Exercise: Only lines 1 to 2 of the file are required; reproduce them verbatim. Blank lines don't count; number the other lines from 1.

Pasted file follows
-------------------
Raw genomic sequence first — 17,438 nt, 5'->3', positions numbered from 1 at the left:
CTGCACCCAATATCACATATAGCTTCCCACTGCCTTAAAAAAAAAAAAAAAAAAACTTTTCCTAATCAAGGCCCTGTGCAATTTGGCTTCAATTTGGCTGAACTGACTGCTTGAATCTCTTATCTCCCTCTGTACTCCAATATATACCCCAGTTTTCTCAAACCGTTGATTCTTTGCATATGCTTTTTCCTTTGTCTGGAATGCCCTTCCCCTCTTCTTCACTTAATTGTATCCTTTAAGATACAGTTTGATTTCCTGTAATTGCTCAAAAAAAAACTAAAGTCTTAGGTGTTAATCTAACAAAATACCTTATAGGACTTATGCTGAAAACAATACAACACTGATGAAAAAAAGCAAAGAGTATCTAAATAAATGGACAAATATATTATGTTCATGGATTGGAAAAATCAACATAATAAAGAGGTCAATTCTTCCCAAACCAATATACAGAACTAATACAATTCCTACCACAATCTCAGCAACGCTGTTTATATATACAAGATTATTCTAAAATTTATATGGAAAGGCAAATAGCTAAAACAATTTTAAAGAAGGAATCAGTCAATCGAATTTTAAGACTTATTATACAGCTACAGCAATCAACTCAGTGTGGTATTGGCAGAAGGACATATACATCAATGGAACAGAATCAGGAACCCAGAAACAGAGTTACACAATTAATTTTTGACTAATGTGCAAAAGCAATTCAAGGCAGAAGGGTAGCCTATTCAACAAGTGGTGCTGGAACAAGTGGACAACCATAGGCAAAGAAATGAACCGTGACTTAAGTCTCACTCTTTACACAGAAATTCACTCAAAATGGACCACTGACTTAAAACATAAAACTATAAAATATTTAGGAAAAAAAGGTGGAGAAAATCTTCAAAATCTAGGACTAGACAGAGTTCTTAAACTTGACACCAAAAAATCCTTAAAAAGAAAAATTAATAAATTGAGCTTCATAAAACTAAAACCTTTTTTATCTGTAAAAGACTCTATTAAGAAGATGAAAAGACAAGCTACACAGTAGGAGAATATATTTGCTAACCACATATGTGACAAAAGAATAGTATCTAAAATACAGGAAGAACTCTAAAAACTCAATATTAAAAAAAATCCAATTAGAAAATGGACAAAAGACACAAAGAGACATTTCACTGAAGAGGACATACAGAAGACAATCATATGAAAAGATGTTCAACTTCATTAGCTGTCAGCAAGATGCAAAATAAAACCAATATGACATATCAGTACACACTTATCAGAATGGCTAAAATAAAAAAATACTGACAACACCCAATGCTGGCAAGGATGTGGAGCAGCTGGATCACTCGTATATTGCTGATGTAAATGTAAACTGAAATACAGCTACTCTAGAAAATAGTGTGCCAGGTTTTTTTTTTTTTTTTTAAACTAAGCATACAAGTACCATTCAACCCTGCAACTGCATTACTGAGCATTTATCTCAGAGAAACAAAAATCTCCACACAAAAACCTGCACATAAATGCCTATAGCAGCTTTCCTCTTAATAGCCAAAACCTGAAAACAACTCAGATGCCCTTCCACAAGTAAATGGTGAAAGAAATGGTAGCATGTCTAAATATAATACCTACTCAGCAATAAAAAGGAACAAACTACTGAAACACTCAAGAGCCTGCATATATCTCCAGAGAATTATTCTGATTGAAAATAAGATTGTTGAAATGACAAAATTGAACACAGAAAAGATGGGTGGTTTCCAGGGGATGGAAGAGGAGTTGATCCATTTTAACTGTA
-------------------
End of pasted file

Raw genomic sequence first — 17,438 nt, 5'->3', positions numbered from 1 at the left:
CTGCACCCAATATCACATATAGCTTCCCACTGCCTTAAAAAAAAAAAAAAAAAAACTTTTCCTAATCAAGGCCCTGTGCAATTTGGCTTCAATTTGGCTGAACTGACTGCTTGAATCTCTTATCTCCCTCTGTACTCCAATATATACCCCAGTTTTCTCAAACCGTTGATTCTTTGCATATGCTTTTTCCTTTGTCTGGAATGCCCTTCCCCTCTTCTTCACTTAATTGTATCCTTTAAGATACAGTTTGATTTCCTGTAATTGCTCAAAAAAAAACTAAAGTCTTAGGTGTTAATCTAACAAAATACCTTATAGGACTTATGCTGAAAACAATACAACACTGATGAAAAAAAGCAAAGAGTATCTAAATAAATGGACAAATATATTATGTTCATGGATTGGAAAAATCAACATAATAAAGAGGTCAATTCTTCCCAAACCAATATACAGAACTAATACAATTCCTACCACAATCTCAGCAACGCTGTTTATATATACAAGATTATTCTAAAATTTATATGGAAAGGCAAATAGCTAAAACAATTTTAAAGAAGGAATCAGTCAATCGAATTTTAAGACTTATTATACAGCTACAGCAATCAACTCAGTGTGGTATTGGCAGAAGGACATATACATCAATGGAACAGAATCAGGAACCCAGAAACAGAGTTACACAATTAATTTTTGACTAATGTGCAAAAGCAATTCAAGGCAGAAGGGTAGCCTATTCAACAAGTGGTGCTGGAACAAGTGGACAACCATAGGCAAAGAAATGAACCGTGACTTAAGTCTCACTCTTTACACAGAAATTCACTCAAAATGGACCACTGACTTAAAACATAAAACTATAAAATATTTAGGAAAAAAAGGTGGAGAAAATCTTCAAAATCTAGGACTAGACAGAGTTCTTAAACTTGACACCAAAAAATCCTTAAAAAGAAAAATTAATAAATTGAGCTTCATAAAACTAAAACCTTTTTTATCTGTAAAAGACTCTATTAAGAAGATGAAAAGACAAGCTACACAGTAGGAGAATATATTTGCTAACCACATATGTGACAAAAGAATAGTATCTAAAATACAGGAAGAACTCTAAAAACTCAATATTAAAAAAAATCCAATTAGAAAATGGACAAAAGACACAAAGAGACATTTCACTGAAGAGGACATACAGAAGACAATCATATGAAAAGATGTTCAACTTCATTAGCTGTCAGCAAGATGCAAAATAAAACCAATATGACATATCAGTACACACTTATCAGAATGGCTAAAATAAAAAAATACTGACAACACCCAATGCTGGCAAGGATGTGGAGCAGCTGGATCACTCGTATATTGCTGATGTAAATGTAAACTGAAATACAGCTACTCTAGAAAATAGTGTGCCAGGTTTTTTTTTTTTTTTTTAAACTAAGCATACAAGTACCATTCAACCCTGCAACTGCATTACTGAGCATTTATCTCAGAGAAACAAAAATCTCCACACAAAAACCTGCACATAAATGCCTATAGCAGCTTTCCTCTTAATAGCCAAAACCTGAAAACAACTCAGATGCCCTTCCACAAGTAAATGGTGAAAGAAATGGTAGCATGTCTAAATATAATACCTACTCAGCAATAAAAAGGAACAAACTACTGAAACACTCAAGAGCCTGCATATATCTCCAGAGAATTATTCTGATTGAAAATAAGATTGTTGAAATGACAAAATTGAACACAGAAAAGATGGGTGGTTTCCAGGGGATGGAAGAGGAGTTGATCCATTTTAACTGTA